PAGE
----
Thursday, June 21, 2007

Opening Keynote — Media Mobility and the Connected Home

Summary information from Day 1: CONNECTIONS™ May 2007, hosted in Santa Clara, CA.

Opening Keynote — Media Mobility and the Connected Home
Presented by: Ray Sokola, Chief Technology Officer and Corporate Vice President, Motorola, Inc.

More than ever, consumers expect providers to offer seamless, on-demand access to a wide array of personal and professionally created media. The next-generation of technology for the Connected Home will not only enable this access, but expand the consumer's choice and offer more individual personalization than ever before. With these new technology platforms come new and emerging business models: content mobility, on-demand ad insertion, push-to-consumer technologies, mobile advertising and more. In his presentation, Mr. Sokola spoke about the technology innovations that enable the Connected Home environment and discussed how these technologies open the door to new revenue streams for service providers.

In his CONNECTIONS™ keynote, Ray Sokola discussed the underlying trends that allow a product to be “mobility-enabled.” A key starting point is the rise of very affordable storage, both for local (the in-home DVR) and network-based applications (such as video-on-demand with DRAM-based VOD servers). Take every single conversation that a person has during his or her lifetime, for example. They could all be stored on a terabyte (and it could be accomplished rather cost-effectively).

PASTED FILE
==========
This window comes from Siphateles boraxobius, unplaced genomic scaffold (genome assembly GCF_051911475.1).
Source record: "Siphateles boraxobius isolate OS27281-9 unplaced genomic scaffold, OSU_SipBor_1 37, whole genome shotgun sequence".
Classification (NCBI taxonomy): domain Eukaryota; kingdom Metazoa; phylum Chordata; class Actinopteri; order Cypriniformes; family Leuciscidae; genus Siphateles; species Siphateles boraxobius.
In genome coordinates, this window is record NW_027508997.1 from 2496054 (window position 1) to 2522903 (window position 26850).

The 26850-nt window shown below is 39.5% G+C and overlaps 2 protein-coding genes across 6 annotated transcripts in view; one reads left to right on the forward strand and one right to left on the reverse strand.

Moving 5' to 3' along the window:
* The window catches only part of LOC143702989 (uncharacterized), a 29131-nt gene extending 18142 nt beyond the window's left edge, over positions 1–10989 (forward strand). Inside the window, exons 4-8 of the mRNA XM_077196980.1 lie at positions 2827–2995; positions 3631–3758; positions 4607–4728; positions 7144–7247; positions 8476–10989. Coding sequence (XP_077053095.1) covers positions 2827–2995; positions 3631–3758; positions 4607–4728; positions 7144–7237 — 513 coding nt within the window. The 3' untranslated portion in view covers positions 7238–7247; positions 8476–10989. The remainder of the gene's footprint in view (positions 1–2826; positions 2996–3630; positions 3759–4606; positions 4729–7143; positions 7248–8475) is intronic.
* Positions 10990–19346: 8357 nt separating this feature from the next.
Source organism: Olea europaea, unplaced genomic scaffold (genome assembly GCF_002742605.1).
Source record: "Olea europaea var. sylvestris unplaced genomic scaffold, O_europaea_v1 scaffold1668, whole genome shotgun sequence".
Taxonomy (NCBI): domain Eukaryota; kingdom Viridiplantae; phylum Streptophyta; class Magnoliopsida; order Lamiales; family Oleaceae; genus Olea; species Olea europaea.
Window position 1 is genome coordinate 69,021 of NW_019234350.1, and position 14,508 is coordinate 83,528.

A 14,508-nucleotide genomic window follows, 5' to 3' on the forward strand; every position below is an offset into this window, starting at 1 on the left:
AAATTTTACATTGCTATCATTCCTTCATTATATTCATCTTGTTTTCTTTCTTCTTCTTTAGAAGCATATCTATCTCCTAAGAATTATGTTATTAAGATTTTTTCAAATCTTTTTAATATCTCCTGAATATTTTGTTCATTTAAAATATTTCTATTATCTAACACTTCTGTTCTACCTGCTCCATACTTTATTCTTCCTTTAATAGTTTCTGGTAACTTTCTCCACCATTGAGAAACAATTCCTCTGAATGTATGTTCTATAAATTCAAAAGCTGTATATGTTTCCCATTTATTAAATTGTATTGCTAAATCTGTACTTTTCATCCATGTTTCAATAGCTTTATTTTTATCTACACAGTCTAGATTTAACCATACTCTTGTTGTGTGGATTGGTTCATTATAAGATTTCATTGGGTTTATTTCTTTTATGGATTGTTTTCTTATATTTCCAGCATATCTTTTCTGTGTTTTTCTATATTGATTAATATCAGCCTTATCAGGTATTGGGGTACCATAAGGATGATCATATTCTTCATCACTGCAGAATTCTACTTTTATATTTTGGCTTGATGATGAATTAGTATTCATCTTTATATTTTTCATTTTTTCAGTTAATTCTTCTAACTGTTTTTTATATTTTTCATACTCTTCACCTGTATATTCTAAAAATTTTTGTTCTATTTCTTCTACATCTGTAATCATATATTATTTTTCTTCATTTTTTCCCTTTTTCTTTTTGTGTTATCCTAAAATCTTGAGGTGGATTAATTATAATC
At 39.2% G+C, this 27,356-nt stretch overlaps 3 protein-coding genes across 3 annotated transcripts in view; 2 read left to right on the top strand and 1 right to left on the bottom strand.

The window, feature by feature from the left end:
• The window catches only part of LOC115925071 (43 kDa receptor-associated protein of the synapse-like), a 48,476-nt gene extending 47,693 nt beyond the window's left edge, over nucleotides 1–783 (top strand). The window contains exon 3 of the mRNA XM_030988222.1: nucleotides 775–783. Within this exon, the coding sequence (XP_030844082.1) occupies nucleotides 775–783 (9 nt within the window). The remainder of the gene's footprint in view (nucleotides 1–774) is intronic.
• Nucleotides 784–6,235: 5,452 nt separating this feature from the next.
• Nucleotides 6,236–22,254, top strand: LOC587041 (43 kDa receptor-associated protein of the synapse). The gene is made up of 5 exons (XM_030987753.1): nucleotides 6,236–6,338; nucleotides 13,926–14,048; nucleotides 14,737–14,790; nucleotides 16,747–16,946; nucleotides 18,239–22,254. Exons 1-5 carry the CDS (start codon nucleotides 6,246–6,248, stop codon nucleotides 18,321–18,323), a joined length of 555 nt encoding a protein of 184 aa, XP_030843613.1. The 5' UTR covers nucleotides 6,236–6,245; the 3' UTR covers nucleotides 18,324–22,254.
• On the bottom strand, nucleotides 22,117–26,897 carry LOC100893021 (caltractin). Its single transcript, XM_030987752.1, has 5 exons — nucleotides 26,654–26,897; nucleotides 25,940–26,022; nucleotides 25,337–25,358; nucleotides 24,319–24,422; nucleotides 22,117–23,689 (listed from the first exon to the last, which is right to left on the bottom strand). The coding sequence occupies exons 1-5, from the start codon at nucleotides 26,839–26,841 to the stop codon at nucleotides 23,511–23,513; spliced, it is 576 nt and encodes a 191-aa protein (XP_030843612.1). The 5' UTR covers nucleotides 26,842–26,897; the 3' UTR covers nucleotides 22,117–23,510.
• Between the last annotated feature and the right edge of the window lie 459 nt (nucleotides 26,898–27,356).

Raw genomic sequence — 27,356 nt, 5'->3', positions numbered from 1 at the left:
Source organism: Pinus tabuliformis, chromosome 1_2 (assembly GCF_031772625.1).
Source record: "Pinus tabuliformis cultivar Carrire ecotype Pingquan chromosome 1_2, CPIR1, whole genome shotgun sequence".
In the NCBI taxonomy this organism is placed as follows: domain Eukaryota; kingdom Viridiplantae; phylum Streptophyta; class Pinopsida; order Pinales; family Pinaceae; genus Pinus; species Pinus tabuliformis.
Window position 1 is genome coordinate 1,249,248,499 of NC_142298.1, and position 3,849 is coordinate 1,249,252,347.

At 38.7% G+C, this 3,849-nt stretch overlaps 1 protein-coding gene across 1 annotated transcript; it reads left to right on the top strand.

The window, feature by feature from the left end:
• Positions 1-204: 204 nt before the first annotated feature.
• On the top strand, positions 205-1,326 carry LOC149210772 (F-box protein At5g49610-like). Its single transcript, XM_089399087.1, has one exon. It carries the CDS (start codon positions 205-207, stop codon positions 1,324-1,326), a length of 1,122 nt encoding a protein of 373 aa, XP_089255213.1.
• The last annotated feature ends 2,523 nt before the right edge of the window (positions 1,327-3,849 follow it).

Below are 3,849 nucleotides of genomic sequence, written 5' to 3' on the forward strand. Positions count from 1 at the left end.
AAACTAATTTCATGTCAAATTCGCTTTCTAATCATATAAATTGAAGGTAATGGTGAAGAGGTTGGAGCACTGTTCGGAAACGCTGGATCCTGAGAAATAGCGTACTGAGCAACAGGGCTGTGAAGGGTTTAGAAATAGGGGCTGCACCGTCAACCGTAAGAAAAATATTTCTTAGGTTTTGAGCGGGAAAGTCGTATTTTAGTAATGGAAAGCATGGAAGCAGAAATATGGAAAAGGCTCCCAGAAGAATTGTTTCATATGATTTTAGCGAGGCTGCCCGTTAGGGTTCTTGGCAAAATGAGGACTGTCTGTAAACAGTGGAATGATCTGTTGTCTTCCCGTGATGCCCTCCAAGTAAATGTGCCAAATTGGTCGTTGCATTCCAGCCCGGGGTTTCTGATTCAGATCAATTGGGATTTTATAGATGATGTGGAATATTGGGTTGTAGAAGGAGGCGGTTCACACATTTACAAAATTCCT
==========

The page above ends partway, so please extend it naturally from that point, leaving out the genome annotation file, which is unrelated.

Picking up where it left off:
The consumer is going to benefit from the evolution of the set-top box (STB), Sokola noted. First, the STB was all about controlling the channel. It then evolved to a platform to control the time and place of viewing (with DVRs and whole-house DVRs). The third stage will be user-motivated control of programming and content, which leads to interesting applications, such as Motorola’s Follow Me TV™, where time-shifted programming can flow from room to room using home networking.

Finally, Sokola discussed the evolution of advertising, where $70 billion was spent last year just on television ads. Sokola wondered aloud whether this was an inefficient use of ad dollars and if there are ways to make it more meaningful – “repartitioning” it, as he put it. Two new models that may come to fruition are location-based and personalized-driven advertising.

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